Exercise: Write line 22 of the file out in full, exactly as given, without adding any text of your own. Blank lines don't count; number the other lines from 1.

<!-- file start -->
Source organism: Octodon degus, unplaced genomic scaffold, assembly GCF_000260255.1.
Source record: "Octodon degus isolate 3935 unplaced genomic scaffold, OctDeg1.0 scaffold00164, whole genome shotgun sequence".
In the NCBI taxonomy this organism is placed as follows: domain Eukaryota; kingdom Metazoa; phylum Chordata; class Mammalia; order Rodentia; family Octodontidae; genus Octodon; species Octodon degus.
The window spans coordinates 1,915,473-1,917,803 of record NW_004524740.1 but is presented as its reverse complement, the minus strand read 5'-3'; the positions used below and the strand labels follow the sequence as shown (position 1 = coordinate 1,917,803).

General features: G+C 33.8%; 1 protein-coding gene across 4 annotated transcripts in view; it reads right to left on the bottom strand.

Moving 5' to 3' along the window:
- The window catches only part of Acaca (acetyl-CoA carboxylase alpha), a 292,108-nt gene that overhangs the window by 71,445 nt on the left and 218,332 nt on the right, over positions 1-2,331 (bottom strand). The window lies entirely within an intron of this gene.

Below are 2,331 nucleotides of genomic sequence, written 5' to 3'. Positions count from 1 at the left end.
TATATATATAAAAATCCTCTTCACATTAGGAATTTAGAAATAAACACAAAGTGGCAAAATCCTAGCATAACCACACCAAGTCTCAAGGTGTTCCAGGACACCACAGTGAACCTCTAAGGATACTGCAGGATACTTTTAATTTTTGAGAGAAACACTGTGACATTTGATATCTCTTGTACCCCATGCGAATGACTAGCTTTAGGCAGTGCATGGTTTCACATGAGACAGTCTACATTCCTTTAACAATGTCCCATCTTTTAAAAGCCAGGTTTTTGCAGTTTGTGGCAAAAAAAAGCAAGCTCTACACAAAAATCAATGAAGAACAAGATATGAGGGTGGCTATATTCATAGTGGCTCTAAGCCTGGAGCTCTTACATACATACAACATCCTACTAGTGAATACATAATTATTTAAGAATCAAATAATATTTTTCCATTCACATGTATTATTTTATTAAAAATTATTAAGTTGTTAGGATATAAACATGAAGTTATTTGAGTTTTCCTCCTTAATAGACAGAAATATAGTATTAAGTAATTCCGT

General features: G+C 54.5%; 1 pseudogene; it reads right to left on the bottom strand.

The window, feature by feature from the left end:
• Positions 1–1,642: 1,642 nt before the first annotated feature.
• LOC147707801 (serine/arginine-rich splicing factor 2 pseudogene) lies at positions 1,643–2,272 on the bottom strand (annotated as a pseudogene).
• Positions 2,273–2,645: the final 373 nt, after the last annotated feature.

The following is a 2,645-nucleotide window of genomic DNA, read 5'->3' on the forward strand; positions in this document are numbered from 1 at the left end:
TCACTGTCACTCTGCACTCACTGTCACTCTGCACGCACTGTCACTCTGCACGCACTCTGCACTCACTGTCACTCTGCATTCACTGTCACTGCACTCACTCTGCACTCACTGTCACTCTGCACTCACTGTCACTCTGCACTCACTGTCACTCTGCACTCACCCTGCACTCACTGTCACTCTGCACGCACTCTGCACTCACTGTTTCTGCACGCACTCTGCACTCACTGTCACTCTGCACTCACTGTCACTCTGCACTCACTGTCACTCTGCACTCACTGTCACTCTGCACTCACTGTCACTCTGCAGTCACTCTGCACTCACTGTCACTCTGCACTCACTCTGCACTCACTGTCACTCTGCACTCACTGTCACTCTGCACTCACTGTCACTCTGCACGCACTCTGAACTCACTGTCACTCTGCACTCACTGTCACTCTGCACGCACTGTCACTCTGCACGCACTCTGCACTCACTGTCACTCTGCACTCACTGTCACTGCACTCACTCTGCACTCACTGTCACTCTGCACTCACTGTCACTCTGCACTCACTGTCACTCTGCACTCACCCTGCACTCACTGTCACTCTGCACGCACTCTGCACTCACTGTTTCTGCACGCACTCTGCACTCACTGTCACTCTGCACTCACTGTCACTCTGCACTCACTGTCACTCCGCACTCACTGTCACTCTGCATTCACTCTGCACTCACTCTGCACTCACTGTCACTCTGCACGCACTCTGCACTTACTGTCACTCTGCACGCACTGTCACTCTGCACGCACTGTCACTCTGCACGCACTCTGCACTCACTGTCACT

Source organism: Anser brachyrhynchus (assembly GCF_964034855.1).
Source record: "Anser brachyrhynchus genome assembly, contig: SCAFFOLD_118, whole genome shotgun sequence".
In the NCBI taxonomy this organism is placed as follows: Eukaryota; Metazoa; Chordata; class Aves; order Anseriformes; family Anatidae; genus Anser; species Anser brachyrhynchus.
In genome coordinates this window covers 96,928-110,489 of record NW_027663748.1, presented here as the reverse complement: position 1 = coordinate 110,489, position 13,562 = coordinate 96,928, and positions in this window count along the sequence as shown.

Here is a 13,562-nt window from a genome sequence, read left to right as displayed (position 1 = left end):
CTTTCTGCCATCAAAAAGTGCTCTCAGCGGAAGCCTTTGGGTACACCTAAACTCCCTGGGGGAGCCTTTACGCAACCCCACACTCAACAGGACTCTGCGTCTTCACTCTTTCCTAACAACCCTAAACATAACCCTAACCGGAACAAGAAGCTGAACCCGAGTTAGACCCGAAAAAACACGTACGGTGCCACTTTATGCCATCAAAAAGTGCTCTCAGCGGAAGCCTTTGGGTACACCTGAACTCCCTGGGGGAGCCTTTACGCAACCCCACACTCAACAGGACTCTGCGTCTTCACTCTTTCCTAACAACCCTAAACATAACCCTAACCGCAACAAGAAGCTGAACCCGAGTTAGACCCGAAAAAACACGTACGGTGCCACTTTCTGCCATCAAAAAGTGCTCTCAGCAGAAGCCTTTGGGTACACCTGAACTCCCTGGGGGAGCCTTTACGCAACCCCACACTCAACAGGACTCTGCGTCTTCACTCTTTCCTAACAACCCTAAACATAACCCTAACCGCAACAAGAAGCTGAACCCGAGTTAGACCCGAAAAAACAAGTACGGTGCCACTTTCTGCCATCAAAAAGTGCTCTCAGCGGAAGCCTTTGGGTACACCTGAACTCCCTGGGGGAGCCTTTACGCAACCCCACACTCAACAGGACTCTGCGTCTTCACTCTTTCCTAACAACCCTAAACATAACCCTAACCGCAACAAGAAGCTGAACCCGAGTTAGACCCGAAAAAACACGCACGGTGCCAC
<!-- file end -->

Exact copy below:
CTTTCTGCCATCAAAAAGTGCTCTCAGCGGAAGCCTTTGGGTACACCTAAACTCCCTGGGGGAGCCTTTACGCAACCCCACACTCAACAGGACTCTGCGTCTTCACTCTTTCCTAACAACCCTAAACATAACCCTAACCGGAACAAGAAGCTGAACCCGAGTTAGACCCGAAAAAACACGTACGGTGCCACTTTATGCCATCAAAAAGTGCTCTCAGCGGAAGCCTTTGGGTACACCTGAACTCCCTGGGGGAGCCTTTACGCAACCCCACACTCAACAGGACTCTGCGTCTTCACTCTTTCCTAACAACCCTAAACATAACCCTAACCGCAACAAGAAGCTGAACCCGAGTTAGACCCGAAAAAACACGTACGGTGCCACTTTCTGCCATCAAAAAGTGCTCTCAGCAGAAGCCTTTGGGTACACCTGAACTCCCTGGGGGAGCCTTTACGCAACCCCACACTCAACAGGACTCTGCGTCTTCACTCTTTCCTAACAACCCTAAACATAACCCTAACCGCAACAAGAAGCTGAACCCGAGTTAGACCCGAAAAAACAAGTACGGTGCCACTTTCTGCCATCAAAAAGTGCTCTCAGCGGAAGCCTTTGGGTACACCTGAACTCCCTGGGGGAGCCTTTACGCAACCCCACACTCAACAGGACTCTGCGTCTTCACTCTTTCCTAACAACCCTAAACATAACCCTAACCGCAACAAGAAGCTGAACCCGAGTTAGACCCGAAAAAACACGCACGGTGCCAC